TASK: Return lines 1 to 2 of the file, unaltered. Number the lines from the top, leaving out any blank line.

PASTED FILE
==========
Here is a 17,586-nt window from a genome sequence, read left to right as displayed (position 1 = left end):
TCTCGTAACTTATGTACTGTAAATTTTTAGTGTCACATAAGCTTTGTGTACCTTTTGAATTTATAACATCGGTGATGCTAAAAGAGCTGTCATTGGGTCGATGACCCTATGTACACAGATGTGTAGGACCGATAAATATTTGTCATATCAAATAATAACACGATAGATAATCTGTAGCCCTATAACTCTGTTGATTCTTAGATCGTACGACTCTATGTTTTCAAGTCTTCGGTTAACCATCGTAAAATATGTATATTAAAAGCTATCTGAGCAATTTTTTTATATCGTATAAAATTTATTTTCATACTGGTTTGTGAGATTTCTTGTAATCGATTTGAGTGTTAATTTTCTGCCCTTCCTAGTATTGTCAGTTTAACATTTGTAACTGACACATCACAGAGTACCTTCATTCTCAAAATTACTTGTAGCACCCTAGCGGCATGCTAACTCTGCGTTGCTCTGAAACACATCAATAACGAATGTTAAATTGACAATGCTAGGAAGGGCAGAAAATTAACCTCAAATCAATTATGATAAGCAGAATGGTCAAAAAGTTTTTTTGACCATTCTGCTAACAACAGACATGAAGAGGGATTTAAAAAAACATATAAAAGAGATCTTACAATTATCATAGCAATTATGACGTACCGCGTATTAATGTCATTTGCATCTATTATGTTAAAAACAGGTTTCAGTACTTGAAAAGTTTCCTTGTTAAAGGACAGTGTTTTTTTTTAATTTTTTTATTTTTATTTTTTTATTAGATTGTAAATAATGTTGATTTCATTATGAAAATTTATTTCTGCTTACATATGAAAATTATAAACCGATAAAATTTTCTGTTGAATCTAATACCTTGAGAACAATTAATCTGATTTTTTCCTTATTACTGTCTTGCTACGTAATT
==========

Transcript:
Here is a 17,586-nt window from a genome sequence, read left to right as displayed (position 1 = left end):
TCTCGTAACTTATGTACTGTAAATTTTTAGTGTCACATAAGCTTTGTGTACCTTTTGAATTTATAACATCGGTGATGCTAAAAGAGCTGTCATTGGGTCGATGACCCTATGTACACAGATGTGTAGGACCGATAAATATTTGTCATATCAAATAATAACACGATAGATAATCTGTAGCCCTATAACTCTGTTGATTCTTAGATCGTACGACTCTATGTTTTCAAGTCTTCGGTTAACCATCGTAAAATATGTATATTAAAAGCTATCTGAGCAATTTTTTTATATCGTATAAAATTTATTTTCATACTGGTTTGTGAGATTTCTTGTAATCGATTTGAGTGTTAATTTTCTGCCCTTCCTAGTATTGTCAGTTTAACATTTGTAACTGACACATCACAGAGTACCTTCATTCTCAAAATTACTTGTAGCACCCTAGCGGCATGCTAACTCTGCGTTGCTCTGAAACACATCAATAACGAATGTTAAATTGACAATGCTAGGAAGGGCAGAAAATTAACCTCAAATCAATTATGATAAGCAGAATGGTCAAAAAGTTTTTTTGACCATTCTGCTAACAACAGACATGAAGAGGGATTTAAAAAAACATATAAAAGAGATCTTACAATTATCATAGCAATTATGACGTACCGCGTATTAATGTCATTTGCATCTATTATGTTAAAAACAGGTTTCAGTACTTGAAAAGTTTCCTTGTTAAAGGACAGTGTTTTTTTTTAATTTTTTTATTTTTATTTTTTTATTAGATTGTAAATAATGTTGATTTCATTATGAAAATTTATTTCTGCTTACATATGAAAATTATAAACCGATAAAATTTTCTGTTGAATCTAATACCTTGAGAACAATTAATCTGATTTTTTCCTTATTACTGTCTTGCTACGTAATT